Elon Musk, the CEO of Tesla, Steve Schwarzman of Blackstone, and Tim Cook, the CEO of Apple, were among the attendees of a formal dinner and reception held in San Francisco on Wednesday evening for visiting Chinese President Xi Jinping.
The event, which was organized by the National Committee on U.S.-China Relations and the U.S.-China Business Council, came after President Joe Biden and Xi spoke for a full day. Biden referred to their talks as “some of the most constructive and productive discussions we’ve had.”
The CEOs of the most well-known American corporations were eager to see high-ranking government ministers of a nation that last year had over $760 billion in commerce with the United States, so the dinner with Xi was highly anticipated.
On the guest list: Salesforce CEO Marc Benioff, Boeing CEO Stan Deal, FedEx CEO Raj Subramaniam, Visa chief Ryan McInerney, Bridgewater Associates’ Ray Dalio, Pfizer chairman and CEO Albert Bourla, Mastercard chair Merit Janow, and BlackRock’s Larry Fink.
Leading White House China advisor Kurt Campbell, U.S. ambassador to China Nicholas Burns, and Commerce Secretary Gina Raimondo represented the Biden administration. London Breed, the mayor of San Francisco, was also seated at the top table.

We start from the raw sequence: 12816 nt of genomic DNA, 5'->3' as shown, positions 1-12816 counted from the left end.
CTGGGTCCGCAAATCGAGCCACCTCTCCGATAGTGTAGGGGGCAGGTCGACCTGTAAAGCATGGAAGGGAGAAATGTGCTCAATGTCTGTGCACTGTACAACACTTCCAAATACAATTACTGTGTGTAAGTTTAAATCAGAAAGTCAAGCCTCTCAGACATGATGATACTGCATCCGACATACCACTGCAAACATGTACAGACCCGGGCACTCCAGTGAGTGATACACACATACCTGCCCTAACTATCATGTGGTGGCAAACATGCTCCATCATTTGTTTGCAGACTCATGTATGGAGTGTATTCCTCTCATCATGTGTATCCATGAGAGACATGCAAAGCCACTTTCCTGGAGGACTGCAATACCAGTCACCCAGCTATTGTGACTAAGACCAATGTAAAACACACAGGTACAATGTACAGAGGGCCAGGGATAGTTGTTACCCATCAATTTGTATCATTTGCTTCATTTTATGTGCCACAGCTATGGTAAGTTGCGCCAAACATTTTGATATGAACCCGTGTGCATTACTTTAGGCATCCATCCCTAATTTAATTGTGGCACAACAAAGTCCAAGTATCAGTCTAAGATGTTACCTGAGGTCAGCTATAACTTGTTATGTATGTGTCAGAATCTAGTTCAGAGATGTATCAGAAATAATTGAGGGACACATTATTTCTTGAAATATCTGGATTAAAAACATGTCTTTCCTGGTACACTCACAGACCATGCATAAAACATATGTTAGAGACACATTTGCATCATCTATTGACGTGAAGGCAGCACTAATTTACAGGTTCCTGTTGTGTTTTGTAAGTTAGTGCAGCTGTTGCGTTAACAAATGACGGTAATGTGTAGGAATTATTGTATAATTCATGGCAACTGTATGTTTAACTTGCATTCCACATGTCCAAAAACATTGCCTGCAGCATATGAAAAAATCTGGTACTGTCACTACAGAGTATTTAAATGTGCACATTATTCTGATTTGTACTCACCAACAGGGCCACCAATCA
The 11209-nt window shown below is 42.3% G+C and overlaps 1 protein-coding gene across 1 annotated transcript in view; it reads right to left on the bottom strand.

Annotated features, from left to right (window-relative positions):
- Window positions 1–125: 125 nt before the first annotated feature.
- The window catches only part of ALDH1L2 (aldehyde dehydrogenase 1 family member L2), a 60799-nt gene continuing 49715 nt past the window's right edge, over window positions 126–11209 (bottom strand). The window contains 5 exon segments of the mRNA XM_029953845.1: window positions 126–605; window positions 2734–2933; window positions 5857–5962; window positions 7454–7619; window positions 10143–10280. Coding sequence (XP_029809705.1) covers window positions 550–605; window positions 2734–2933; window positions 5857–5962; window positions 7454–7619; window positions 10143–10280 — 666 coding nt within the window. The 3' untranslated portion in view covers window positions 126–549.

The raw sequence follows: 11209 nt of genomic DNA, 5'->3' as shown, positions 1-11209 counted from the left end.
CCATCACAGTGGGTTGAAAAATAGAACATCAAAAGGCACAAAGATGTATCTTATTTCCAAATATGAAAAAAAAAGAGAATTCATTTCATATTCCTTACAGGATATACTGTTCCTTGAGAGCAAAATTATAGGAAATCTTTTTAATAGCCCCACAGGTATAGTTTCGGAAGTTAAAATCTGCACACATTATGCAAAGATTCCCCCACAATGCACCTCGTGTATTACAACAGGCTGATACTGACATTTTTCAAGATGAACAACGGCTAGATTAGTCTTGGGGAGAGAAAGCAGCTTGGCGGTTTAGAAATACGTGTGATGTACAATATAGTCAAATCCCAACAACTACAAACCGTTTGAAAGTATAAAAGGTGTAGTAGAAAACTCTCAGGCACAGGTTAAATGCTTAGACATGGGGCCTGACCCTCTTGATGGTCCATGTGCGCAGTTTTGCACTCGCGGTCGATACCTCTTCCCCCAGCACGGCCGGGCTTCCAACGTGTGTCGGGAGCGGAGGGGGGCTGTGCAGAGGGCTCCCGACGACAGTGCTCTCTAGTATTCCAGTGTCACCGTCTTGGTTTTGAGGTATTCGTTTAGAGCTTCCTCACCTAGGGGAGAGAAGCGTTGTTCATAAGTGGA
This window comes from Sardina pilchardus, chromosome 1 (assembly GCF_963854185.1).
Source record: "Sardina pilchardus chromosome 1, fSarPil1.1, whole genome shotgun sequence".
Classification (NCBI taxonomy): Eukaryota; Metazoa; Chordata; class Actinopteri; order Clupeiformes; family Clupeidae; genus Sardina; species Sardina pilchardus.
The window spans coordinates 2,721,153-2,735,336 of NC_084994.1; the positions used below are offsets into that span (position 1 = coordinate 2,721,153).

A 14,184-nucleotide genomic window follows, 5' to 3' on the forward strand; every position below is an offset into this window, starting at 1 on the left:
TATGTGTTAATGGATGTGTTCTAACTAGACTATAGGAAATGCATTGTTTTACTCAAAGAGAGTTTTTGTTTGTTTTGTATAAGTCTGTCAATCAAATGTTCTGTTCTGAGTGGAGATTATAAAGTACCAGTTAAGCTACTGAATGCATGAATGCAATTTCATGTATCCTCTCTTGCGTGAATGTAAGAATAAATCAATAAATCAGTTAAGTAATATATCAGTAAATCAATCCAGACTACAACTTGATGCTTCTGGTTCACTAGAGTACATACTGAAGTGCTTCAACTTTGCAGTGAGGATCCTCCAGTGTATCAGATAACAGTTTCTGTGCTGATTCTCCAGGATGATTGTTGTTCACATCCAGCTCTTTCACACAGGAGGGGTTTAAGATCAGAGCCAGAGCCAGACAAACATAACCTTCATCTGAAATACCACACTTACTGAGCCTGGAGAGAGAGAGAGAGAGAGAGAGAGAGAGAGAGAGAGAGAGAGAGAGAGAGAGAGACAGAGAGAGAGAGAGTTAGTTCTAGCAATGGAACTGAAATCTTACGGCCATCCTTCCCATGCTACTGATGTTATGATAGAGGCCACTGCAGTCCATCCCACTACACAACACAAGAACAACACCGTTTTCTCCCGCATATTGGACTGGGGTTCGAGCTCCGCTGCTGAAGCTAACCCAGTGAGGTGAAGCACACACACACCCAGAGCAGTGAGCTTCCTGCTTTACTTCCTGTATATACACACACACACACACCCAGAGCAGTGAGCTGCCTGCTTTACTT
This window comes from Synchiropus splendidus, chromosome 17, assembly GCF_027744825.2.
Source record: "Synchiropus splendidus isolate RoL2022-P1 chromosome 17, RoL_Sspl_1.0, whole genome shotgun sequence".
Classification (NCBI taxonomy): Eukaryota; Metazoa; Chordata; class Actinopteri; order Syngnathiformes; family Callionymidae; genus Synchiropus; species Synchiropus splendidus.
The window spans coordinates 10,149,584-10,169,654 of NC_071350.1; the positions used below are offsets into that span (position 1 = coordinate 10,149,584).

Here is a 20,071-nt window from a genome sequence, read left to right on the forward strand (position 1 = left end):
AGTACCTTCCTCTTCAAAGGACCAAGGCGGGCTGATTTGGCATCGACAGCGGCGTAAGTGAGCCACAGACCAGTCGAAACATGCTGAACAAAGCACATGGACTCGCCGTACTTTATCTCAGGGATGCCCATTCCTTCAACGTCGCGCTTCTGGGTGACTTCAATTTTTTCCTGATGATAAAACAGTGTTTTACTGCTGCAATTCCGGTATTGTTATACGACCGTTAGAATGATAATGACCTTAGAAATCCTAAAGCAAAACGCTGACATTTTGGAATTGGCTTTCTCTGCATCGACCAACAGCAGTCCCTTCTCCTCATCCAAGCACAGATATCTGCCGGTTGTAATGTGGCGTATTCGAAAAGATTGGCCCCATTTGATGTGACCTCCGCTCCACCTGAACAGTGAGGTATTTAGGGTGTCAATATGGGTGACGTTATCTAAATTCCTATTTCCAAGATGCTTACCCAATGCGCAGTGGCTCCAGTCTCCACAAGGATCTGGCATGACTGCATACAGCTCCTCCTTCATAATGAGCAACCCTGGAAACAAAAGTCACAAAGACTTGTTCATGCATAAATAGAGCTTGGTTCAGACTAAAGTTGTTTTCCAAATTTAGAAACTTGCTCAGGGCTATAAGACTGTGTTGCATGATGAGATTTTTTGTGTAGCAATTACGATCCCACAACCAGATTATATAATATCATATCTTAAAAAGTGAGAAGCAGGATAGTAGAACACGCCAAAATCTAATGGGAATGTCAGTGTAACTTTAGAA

Cook was seated behind Chinese Minister of Commerce Wang Wentao, based on the place cards. Musk did not stay for the meal, according to event organizers, but he did attend the VIP reception.
Raimondo stressed in his remarks prior to the meal how much potential there is in the economic partnership between the United States and China.
Raimondo remarked, “Everyone in attendance this evening is still very interested in doing business in China and finding ways to strengthen our bilateral economic relationship.” “Half of you came to see me to tell me that, so I know that.”
Partners or adversaries?
Xi gave the keynote speech, which was one of his longest speeches of his tour to the United States. Using the speech, he offered an alternative perspective on the U.S.-China relationship to that of Biden.
“Are we partners or enemies?” is the main query we have. Xi enquired.
“One will only make misinformed policy decisions, take misguided actions, and get unwanted results if they view the other side as their main rival, the most significant geopolitical challenge, and a pacing threat,” stated Xi.
The fact that Biden had previously used each of those adjectives to characterize China was not missed on anyone in the room.
Xi underlined that China seeks a partnership—a “win-win” relationship—with the United States rather than rivalry.
As part of his broader outreach, Xi declared that China will be relocating its pandas to the San Diego Zoo following the return of three bears from Washington’s Smithsonian National Zoo to China.
“Pandas have long been envoys of friendship between the Chinese and American people,” he said.
“We are ready to continue our cooperation with the United States on panda conservation and do our best to meet the wishes of the Californians, so as to deepen friendly ties between our two peoples.”